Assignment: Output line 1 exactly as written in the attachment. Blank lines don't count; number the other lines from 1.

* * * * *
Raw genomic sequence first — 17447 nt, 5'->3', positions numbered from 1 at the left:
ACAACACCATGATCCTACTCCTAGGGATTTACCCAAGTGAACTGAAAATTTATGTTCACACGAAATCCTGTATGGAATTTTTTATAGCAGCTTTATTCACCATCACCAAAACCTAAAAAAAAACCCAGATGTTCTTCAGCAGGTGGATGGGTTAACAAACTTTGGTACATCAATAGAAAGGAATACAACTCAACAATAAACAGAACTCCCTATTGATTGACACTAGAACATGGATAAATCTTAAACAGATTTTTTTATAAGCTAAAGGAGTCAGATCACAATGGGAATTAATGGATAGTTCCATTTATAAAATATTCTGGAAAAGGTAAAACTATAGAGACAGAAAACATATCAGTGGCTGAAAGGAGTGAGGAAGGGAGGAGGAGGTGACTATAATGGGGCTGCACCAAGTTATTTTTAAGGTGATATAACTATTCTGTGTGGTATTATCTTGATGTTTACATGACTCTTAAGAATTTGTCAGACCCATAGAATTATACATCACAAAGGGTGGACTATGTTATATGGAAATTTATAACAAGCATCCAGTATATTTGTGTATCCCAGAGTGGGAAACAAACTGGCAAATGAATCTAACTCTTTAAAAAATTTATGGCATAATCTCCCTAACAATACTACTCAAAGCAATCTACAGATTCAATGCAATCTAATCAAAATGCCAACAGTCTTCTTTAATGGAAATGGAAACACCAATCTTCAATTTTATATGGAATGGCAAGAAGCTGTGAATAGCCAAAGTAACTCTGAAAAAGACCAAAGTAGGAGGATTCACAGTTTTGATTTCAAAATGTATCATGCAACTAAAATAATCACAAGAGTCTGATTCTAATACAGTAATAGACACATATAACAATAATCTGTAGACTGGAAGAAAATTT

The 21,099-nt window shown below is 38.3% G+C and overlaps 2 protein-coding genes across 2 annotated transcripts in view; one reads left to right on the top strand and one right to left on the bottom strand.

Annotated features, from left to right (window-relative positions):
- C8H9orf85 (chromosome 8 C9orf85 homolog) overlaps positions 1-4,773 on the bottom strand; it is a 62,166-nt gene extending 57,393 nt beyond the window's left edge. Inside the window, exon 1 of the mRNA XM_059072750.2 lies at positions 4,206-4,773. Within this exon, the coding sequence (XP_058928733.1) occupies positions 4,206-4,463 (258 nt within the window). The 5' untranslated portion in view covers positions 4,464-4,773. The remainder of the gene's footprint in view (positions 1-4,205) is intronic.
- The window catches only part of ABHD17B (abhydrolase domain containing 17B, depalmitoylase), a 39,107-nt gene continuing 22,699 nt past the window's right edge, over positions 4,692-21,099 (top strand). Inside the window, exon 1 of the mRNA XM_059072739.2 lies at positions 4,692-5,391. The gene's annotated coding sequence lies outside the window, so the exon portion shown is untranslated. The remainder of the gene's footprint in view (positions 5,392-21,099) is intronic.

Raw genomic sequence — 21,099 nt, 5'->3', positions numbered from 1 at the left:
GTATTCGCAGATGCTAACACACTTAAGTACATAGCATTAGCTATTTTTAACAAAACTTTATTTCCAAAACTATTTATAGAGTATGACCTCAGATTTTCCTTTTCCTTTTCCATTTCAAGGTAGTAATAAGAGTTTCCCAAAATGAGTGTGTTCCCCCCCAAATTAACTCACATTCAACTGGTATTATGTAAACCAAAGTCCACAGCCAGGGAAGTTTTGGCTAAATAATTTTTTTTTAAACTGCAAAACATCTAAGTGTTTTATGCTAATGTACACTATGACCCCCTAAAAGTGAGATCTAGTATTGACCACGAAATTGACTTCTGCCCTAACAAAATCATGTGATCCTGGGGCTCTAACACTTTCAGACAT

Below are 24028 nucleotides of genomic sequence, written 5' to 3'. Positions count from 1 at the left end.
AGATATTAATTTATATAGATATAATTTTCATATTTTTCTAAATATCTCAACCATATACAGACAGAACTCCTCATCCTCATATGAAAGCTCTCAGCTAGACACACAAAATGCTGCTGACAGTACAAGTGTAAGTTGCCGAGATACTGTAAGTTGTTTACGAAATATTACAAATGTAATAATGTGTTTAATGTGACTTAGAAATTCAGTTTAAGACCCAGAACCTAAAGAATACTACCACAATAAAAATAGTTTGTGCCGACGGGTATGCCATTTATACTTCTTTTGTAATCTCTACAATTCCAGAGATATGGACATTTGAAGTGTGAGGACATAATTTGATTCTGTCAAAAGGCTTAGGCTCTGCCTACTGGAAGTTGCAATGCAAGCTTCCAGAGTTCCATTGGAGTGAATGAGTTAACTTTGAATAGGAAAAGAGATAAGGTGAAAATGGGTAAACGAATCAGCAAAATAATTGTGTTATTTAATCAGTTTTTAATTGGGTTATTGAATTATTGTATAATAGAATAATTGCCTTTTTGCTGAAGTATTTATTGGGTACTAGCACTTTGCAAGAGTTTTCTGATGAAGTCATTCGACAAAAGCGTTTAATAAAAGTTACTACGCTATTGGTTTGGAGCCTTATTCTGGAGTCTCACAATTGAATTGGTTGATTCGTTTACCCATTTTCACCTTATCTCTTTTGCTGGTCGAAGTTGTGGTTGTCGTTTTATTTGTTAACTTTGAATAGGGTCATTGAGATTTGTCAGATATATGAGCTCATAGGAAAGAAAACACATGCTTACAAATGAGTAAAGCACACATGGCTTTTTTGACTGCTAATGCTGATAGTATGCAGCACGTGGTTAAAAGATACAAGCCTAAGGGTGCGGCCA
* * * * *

Raw genomic sequence first — 17447 nt, 5'->3', positions numbered from 1 at the left: